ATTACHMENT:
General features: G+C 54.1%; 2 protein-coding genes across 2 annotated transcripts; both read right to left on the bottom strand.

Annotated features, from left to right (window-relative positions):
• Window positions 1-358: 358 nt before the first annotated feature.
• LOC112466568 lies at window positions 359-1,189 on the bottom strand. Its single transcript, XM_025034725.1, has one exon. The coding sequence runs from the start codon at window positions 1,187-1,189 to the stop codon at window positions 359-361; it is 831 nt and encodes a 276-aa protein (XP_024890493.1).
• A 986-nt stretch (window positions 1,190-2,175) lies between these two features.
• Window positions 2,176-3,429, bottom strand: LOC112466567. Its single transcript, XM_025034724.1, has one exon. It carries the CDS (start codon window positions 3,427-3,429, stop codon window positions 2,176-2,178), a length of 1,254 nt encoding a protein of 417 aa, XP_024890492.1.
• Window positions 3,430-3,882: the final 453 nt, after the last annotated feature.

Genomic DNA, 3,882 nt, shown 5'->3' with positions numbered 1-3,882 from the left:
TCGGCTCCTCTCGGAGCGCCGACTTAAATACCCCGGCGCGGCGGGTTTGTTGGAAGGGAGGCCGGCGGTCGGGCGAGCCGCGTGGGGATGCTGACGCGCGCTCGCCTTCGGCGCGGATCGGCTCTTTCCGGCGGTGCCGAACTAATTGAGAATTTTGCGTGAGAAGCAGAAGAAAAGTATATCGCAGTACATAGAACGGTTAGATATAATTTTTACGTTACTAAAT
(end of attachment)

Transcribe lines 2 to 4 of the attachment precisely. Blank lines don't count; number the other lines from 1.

Annotated features, from left to right (window-relative positions):
• Window positions 1-358: 358 nt before the first annotated feature.
• LOC112466568 lies at window positions 359-1,189 on the bottom strand. Its single transcript, XM_025034725.1, has one exon. The coding sequence runs from the start codon at window positions 1,187-1,189 to the stop codon at window positions 359-361; it is 831 nt and encodes a 276-aa protein (XP_024890493.1).